The current state of cancer care in North America

Joseph F. O’Neill, Thomas J. Smith

Research output: Chapter in Book/Report/Conference proceedingChapter


Cancer treatment is slowly becoming more effective against both common (lung, breast, colorectal, prostate) and uncommon cancers (gastrointestinal stromal tumors, chronic lymphocytic leukemia, and relapsed leukemia) due to advances in targeted treatments and immunotherapy. At the same time, the incidence of cancer is rising due to longer life-spans, cigarettes, diet, and obesity. An added stress is the rising cost of cancer treatment with new treatments priced at US$14,000 a month or more, with little relationship to value. This confluence has stressed health care systems in resourced and under-resourced countries. We present data that illustrate palliative care, when used together with oncology and other specialties, improves the quality and quantity of life for patients and reduces caregiver distress. By reducing end-of-life hospitalizations when not desired and encouraging home care when possible, palliative care reduces costs, making it “better care at a cost we can afford.”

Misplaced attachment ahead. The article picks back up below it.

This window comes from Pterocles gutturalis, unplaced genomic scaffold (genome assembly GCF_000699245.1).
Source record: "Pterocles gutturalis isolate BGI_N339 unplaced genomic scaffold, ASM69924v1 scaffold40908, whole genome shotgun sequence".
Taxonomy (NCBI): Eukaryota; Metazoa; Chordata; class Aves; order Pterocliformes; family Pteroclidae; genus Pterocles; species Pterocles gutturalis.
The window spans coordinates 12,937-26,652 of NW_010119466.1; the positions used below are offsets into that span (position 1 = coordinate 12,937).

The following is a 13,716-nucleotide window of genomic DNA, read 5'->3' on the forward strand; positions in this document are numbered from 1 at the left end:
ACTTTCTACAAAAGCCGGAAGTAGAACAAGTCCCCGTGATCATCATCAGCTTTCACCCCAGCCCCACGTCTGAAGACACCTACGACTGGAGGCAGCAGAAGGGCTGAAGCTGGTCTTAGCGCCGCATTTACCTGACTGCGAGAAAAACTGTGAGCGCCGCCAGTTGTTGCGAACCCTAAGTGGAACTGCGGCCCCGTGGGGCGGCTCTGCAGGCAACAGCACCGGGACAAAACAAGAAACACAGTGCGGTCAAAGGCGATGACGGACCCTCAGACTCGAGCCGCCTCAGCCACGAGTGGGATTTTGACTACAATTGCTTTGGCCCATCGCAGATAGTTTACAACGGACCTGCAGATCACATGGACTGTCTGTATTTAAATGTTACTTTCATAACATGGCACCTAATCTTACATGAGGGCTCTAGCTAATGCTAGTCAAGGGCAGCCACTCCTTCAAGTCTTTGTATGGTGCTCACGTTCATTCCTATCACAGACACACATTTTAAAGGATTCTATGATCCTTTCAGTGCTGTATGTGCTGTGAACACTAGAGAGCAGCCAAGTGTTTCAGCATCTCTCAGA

Original languageEnglish (US)
Title of host publicationCancer Care in Countries and Societies in Transition
Subtitle of host publicationIndividualized Care in Focus
PublisherSpringer International Publishing
Number of pages17
ISBN (Electronic)9783319229126
ISBN (Print)9783319229119
StatePublished - Jan 1 2016


  • Concurrent care
  • Immunotherapy
  • Improved quality and quantity of life
  • Palliative care
  • Precision medicine
  • Targeted therapy

ASJC Scopus subject areas

  • Medicine(all)


Dive into the research topics of 'The current state of cancer care in North America'. Together they form a unique fingerprint.

Cite this